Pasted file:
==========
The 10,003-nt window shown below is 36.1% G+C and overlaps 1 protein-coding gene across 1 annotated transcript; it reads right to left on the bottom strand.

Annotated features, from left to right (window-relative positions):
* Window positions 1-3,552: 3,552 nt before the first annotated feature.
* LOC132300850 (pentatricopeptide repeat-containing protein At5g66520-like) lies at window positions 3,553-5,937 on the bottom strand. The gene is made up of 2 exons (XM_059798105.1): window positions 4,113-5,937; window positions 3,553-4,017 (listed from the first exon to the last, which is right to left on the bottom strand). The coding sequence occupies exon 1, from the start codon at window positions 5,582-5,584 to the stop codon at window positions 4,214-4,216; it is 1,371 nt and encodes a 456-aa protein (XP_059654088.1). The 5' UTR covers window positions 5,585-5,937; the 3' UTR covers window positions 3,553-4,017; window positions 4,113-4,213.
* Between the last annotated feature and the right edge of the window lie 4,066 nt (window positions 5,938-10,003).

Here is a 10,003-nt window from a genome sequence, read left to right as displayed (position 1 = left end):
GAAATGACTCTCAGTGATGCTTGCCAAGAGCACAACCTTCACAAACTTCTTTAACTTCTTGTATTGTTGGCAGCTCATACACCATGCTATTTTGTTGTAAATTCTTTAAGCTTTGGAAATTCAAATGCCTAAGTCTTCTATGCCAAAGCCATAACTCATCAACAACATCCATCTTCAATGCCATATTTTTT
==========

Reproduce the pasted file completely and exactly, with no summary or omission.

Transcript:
The 10,003-nt window shown below is 36.1% G+C and overlaps 1 protein-coding gene across 1 annotated transcript; it reads right to left on the bottom strand.

Annotated features, from left to right (window-relative positions):
* Window positions 1-3,552: 3,552 nt before the first annotated feature.
* LOC132300850 (pentatricopeptide repeat-containing protein At5g66520-like) lies at window positions 3,553-5,937 on the bottom strand. The gene is made up of 2 exons (XM_059798105.1): window positions 4,113-5,937; window positions 3,553-4,017 (listed from the first exon to the last, which is right to left on the bottom strand). The coding sequence occupies exon 1, from the start codon at window positions 5,582-5,584 to the stop codon at window positions 4,214-4,216; it is 1,371 nt and encodes a 456-aa protein (XP_059654088.1). The 5' UTR covers window positions 5,585-5,937; the 3' UTR covers window positions 3,553-4,017; window positions 4,113-4,213.
* Between the last annotated feature and the right edge of the window lie 4,066 nt (window positions 5,938-10,003).

Here is a 10,003-nt window from a genome sequence, read left to right as displayed (position 1 = left end):
GAAATGACTCTCAGTGATGCTTGCCAAGAGCACAACCTTCACAAACTTCTTTAACTTCTTGTATTGTTGGCAGCTCATACACCATGCTATTTTGTTGTAAATTCTTTAAGCTTTGGAAATTCAAATGCCTAAGTCTTCTATGCCAAAGCCATAACTCATCAACAACATCCATCTTCAATGCCATATTTTTT